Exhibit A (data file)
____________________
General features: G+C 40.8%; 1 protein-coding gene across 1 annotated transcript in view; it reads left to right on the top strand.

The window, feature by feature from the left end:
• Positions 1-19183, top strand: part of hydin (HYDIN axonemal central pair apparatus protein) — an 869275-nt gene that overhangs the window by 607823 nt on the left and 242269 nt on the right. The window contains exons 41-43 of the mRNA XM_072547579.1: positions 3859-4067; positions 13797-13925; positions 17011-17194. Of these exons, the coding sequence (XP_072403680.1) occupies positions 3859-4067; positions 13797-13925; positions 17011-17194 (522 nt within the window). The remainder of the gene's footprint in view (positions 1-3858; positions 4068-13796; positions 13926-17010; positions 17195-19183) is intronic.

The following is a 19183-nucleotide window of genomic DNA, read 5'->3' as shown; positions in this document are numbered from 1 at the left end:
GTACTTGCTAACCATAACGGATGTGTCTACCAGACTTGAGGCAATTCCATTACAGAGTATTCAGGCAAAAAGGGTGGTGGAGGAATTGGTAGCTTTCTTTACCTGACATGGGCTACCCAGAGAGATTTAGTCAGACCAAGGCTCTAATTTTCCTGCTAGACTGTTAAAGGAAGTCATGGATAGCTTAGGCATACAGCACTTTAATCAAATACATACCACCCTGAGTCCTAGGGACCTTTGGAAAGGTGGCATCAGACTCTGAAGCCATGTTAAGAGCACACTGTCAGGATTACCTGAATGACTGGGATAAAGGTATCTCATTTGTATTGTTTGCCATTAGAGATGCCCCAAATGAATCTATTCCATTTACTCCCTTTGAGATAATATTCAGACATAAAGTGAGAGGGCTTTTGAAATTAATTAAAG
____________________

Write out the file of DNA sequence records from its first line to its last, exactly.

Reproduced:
General features: G+C 40.8%; 1 protein-coding gene across 1 annotated transcript in view; it reads left to right on the top strand.

The window, feature by feature from the left end:
• Positions 1-19183, top strand: part of hydin (HYDIN axonemal central pair apparatus protein) — an 869275-nt gene that overhangs the window by 607823 nt on the left and 242269 nt on the right. The window contains exons 41-43 of the mRNA XM_072547579.1: positions 3859-4067; positions 13797-13925; positions 17011-17194. Of these exons, the coding sequence (XP_072403680.1) occupies positions 3859-4067; positions 13797-13925; positions 17011-17194 (522 nt within the window). The remainder of the gene's footprint in view (positions 1-3858; positions 4068-13796; positions 13926-17010; positions 17195-19183) is intronic.

The following is a 19183-nucleotide window of genomic DNA, read 5'->3' as shown; positions in this document are numbered from 1 at the left end:
GTACTTGCTAACCATAACGGATGTGTCTACCAGACTTGAGGCAATTCCATTACAGAGTATTCAGGCAAAAAGGGTGGTGGAGGAATTGGTAGCTTTCTTTACCTGACATGGGCTACCCAGAGAGATTTAGTCAGACCAAGGCTCTAATTTTCCTGCTAGACTGTTAAAGGAAGTCATGGATAGCTTAGGCATACAGCACTTTAATCAAATACATACCACCCTGAGTCCTAGGGACCTTTGGAAAGGTGGCATCAGACTCTGAAGCCATGTTAAGAGCACACTGTCAGGATTACCTGAATGACTGGGATAAAGGTATCTCATTTGTATTGTTTGCCATTAGAGATGCCCCAAATGAATCTATTCCATTTACTCCCTTTGAGATAATATTCAGACATAAAGTGAGAGGGCTTTTGAAATTAATTAAAG